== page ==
I know that Japan is the land of the rising sun, but are there towers for the rising sun? Oh well. The main difficulty here lies in cloning out the lower portion. I've cropped a bit from the lower part where the VR-Head shows, but this was not the difficult thing to do. It was my shadow with the tripod. Because the ground had a pattern in formation, it was so hard to make it unique, or maybe I'm out of patience to finish this and I couldn't bear in mind working slowly and copy brick by brick. It is possible to make it unique but it's not for me now. I don't have all the time in the world nor the power (cloning work is done in HDR mode, meaning more processing power). I approached the situation with many tricks, the last was to copy a portion of the right corner and paste it over the left portion where my shadow was (after cloning it already) and then do a layer Blend as in stack focus.
The tone-mapping was done manually, i.e. in Photoshop itself and playing around with the curve of the histogram myself. I've been a good boy here and didn't touch other slides like the Threshold and the Radius which caused me grief in the past, and will never learn how to do them adequately. But before tone-mapping, I had to reduce the luminance of the sun and that was done simply by adding Exposure adjustment layer, and with the White dropper I click on the disk of the sun. The image appeared darker in the beginning while the sun was like a dot in the sky (which is the thing I want actually). You have to bear in mind when you work in this way that this is HDR. The luminance data are there and not gone; maybe shifted, but not gone. With this simple correction in Exposure, I've moved to tone-mapping. All the later versions of this panorama, were tone-mapped in the same manner, but maybe the fixes for my shadow were different a bit.

Planeta Cuvaitum

The great advantage here in tone-mapping with Photoshop (which is something I rarely do right now) is that you have a control over certain areas, even though Photoshop's tone-mapping algorithm is considered Global, meaning it effects the whole pixels in the image in the same time. However, with the help of the curve and the histogram. This way, I was able to make the sun as a disk with a halo around it by doing a "U" curve at the end of the line. This "U" curve simply means "high-low-high"; now imagine this to the sun disk (out-middle-inner part) and you will be getting a bright circle, then darker circle, then bright spot in the middle. Are you following? Hope so! Such control is not possible in Photomatix and I did try indeed doing some effect but nothing worked to my taste.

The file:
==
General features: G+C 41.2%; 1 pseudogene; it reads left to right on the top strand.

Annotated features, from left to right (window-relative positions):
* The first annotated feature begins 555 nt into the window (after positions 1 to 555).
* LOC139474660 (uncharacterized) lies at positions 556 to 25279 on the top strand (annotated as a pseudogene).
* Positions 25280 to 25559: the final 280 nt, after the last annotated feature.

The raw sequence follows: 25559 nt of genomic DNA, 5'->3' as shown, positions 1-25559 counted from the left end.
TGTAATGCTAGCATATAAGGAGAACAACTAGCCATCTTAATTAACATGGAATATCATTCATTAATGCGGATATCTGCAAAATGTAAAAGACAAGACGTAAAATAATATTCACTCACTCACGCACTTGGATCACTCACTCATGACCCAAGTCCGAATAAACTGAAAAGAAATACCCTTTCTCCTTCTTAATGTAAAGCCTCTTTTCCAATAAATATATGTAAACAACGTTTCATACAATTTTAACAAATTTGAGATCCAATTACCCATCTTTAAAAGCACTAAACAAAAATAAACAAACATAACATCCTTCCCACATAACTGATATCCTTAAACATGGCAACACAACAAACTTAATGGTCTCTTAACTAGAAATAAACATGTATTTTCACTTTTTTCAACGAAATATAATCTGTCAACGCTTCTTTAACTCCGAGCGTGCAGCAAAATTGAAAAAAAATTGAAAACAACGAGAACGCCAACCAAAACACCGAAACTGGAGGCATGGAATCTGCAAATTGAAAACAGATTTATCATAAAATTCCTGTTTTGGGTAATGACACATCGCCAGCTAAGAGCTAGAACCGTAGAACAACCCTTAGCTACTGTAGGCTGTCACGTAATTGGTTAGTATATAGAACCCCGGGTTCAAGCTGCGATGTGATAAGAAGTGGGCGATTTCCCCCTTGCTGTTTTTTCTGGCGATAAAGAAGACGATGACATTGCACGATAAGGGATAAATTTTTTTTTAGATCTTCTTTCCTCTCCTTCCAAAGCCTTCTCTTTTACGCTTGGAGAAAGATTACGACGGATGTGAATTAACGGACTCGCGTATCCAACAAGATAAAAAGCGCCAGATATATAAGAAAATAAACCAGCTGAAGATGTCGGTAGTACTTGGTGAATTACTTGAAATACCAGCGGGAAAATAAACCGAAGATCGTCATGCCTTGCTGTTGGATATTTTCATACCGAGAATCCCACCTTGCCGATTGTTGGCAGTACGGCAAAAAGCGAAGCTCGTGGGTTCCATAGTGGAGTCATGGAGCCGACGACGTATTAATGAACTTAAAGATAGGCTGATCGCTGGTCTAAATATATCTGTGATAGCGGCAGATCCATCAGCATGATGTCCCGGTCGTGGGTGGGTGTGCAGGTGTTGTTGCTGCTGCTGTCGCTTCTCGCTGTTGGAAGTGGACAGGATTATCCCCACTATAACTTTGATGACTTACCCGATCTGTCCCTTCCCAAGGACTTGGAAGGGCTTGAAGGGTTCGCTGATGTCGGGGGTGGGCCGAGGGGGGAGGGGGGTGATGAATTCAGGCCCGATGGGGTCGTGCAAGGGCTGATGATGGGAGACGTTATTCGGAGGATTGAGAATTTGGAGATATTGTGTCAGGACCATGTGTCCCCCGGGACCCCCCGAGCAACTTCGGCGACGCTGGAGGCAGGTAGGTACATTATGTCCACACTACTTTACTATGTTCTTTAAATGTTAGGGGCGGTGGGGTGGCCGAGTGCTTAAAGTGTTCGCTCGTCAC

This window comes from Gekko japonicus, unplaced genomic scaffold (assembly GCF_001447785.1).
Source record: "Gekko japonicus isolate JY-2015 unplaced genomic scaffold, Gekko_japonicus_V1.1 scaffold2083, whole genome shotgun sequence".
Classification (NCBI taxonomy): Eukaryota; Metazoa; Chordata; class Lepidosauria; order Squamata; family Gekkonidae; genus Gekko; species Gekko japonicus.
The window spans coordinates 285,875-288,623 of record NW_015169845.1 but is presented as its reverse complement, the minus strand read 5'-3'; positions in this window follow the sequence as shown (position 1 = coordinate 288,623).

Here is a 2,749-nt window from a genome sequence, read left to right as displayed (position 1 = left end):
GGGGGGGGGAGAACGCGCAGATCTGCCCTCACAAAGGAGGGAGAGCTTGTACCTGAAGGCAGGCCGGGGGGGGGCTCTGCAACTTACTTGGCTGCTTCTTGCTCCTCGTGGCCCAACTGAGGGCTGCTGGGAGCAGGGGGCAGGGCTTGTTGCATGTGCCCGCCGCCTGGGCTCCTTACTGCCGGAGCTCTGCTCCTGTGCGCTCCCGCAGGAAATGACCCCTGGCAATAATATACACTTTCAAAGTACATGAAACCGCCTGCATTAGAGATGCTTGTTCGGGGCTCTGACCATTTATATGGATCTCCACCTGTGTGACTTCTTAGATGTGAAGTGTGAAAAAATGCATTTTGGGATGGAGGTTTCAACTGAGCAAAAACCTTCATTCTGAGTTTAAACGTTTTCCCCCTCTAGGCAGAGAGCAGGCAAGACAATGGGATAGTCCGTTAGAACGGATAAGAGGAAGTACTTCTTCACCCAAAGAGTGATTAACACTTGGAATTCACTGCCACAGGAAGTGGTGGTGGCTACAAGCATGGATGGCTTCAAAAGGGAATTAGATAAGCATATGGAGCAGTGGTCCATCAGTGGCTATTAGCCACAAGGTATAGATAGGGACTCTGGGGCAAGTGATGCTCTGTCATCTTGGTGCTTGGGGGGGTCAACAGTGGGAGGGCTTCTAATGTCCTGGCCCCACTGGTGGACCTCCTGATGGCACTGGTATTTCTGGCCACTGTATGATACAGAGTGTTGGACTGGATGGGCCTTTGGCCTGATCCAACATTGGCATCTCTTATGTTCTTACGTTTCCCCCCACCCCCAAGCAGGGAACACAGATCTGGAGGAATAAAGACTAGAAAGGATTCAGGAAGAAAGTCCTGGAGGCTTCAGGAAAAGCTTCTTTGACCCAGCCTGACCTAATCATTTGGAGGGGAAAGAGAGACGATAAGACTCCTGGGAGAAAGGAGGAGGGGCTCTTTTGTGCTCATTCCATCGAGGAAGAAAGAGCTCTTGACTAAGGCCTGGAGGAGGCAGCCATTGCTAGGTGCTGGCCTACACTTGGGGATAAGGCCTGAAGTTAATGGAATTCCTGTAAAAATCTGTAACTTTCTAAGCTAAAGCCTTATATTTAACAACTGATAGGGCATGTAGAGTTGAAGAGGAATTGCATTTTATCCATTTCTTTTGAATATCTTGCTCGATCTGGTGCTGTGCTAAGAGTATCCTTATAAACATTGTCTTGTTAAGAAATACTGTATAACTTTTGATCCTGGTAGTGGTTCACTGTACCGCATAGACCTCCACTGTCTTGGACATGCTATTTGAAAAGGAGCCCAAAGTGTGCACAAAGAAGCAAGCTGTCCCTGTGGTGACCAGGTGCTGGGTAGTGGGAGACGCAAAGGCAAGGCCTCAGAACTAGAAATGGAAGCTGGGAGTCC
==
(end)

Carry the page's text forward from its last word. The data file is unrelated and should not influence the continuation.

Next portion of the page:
Although I almost chose my location randomly in the area behind the towers (and hoping to keep me a bit hidden from the eyes wandering on the street in the front), I think now I was lucky to pick this location! This was apparent when I went on doing a TV (Tunnel-View) effect for this panorama...

Crescent Sun Towers

The shape of the crescent was indeed random. I didn't plan it. It just happened to be there when I twisted the panorama. Only one thing is annoying me here though; the patch in the sky. Cloning problems are apparent here as you see. Cropping further to hide my shadow or the bad cloning would cut out the fun from the rest of the images with nice patterns made by the pavement, so, I guess I have to bear it as it is.

Two projections though, didn't appeal much to me but I had to do them after all just to make things complete. The Vertical and the "Wide View" or WV. The WV is a term I've made out myself really, since I didn't find any proper names for it. It is a manipulation of the Little Planet projection by changing the angles of Pitch and Roll mainly and fixing the orientation with the Yew.

Nos Regulam Solis

Cropping the sides in this vertical panorama was a hard issue for me and I'm still not satisfied with the final product here. I felt cropping was screwing the balance of the image in general specially that the sun and the towers are not exactly on the same alignment. I had to do the cropping to the side to remove the highly stretched pixels (which is normal in such type of panoramas of course). I think what makes it so hard to decide with the crop is the diagonal lines in the image itself which, if straight, would make for a unidirectional look on the whole thing.